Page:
Midwest distribution facility for Whole Foods serving stores in US and Canada.
Established 100 years ago, Greenco Beverage Co. is one of the largest beverage distributors in Upstate South Carolina. Recently, the company purchased approximately 12 acres of property along the Poinsett Corridor in its hometown of Greenville to construct a new 120,000 sq.-ft. distribution center. The new state-of-the-art, energy efficient facility will replace Greenco’s current outdated distribution center on White Horse Road, which also lacks sufficient space for expansion.
Development of a new 62,333 square-foot Restaurant Depot. Restaurant Depot is a business-to-business grocery and food service distributor. The majority of its customers are independent restaurant owners, small retailers, caterers, and non-profit organizations which benefit from a full range of quality foods sold at prices significantly lower than traditional delivery wholesalers. Additionally, Restaurant Depot’s willingness to sell without minimum quantities allows small grocers and operators of corner stores and bodegas to opt for fresh, healthy foods rather than long shelf-life products.
The Makah tribe’s fishing dock in northwest Washington is ready for business – and spurring economic development in the region.
Vermont Rural Ventures provided a key piece of financing for Black River Produce’s expansion into the distribution of locally raised meats. Financing from Vermont Rural Ventures supported the acquisition of a fully equipped meat slaughter, processing, and cold storage facility.Tenant Vermont Packinghouse will slaughter and process animals from Vermont and neighboring areas into primal cuts, retail portioning, ground meat, and sausage. Seafood will also be processed and stored within the facility. The products will be marketed, sold, and distributed to area and metropolitan retailers, restaurants, and institutions by Black River Produce.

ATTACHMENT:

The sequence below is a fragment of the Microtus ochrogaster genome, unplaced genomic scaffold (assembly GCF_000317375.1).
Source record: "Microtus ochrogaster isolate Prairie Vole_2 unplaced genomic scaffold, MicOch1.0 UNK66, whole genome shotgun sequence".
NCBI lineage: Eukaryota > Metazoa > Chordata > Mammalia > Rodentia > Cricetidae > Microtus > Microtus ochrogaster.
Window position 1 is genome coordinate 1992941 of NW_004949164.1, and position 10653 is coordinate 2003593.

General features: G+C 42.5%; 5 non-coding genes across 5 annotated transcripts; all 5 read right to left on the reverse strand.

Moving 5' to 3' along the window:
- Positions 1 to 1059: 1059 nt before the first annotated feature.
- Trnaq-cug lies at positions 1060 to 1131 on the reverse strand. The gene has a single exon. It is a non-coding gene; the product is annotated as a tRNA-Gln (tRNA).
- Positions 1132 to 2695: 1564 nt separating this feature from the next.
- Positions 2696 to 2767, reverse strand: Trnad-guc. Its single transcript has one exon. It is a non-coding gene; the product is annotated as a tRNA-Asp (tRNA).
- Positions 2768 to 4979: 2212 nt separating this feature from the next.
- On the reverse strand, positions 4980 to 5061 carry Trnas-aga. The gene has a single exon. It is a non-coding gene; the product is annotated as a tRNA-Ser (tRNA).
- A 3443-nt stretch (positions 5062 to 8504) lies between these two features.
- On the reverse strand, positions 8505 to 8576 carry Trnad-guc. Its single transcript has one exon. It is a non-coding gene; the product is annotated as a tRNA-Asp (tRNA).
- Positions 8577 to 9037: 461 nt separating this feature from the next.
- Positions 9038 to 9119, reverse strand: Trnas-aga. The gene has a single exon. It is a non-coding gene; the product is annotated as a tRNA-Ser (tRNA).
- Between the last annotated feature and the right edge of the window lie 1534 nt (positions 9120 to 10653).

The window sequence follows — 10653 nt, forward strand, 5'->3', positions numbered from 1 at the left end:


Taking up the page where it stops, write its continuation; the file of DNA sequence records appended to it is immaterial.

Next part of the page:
Southeast Georgia Blueberry, LLC is a blueberry processing venture located in Douglas, Georgia, a rural, economically distressed community. In 2009, two large poultry industry employers in the region closed their doors creating major job losses in the town. The two chicken processing facilities employed approximately 1,100 individuals and as a result of the closing, the median income in Douglas sank to 67.5 percent of the area’s median income, the poverty rate rose to 21.2 percent, and the unemployment rate grew to 1.4 times the national rate.
In addition, the closing of the processing plants left approximately 600 chicken farms in the area without a way to process their product, causing the farms to close. The once prosperous chicken farms were too small to convert to traditional farming and sat abandoned. In 2010, Southeast Georgia Blueberry realized the small farms would be an ideal location for expansion of their blueberry operation because blueberries produce an extremely high yield per acre. However, the company lacked adequate funding to convert the chicken farm into a blueberry operation. To make the project a reality, Southeast Georgia Blueberry, turned to SunTrust Community Capital, which provided $1.2 million in NMTC financing for construction of a new plant on the old chicken farm. In its new blueberry processing facility Southeast Georgia Blueberry grades blueberries for quality using optical equipment, and then packs and distributes them to both grocery stores and companies like Pillsbury and General Mills.
The expansion of Southeast Georgia Blueberry created 18 construction jobs and 20 permanent jobs with the intention of growing by approximately 35 employees. It has also allowed the company to stay on the cutting edge of the $134 million blueberry industry. Thanks to the New Markets Tax Credit, Southeast Georgia Blueberry is able to bring employment to Douglas and promises to create a ripple effect in the local economy still devastated by the loss of the poultry industry.
The intersection at Fremont Street and Martin Luther King Jr. Boulevard in Notheast Portland had long been the site of criminal activity and a long-vacant corner market. The location was identified by the City’s redevelopment agency as a potential gateway to the King neighborhood and the rapidly-changing Albina area.
The Fremont Building, completed in 2007 by local minority developers, incorporates 9,500 SF of ground floor restaurant and retail, upper-floor office space, and parking.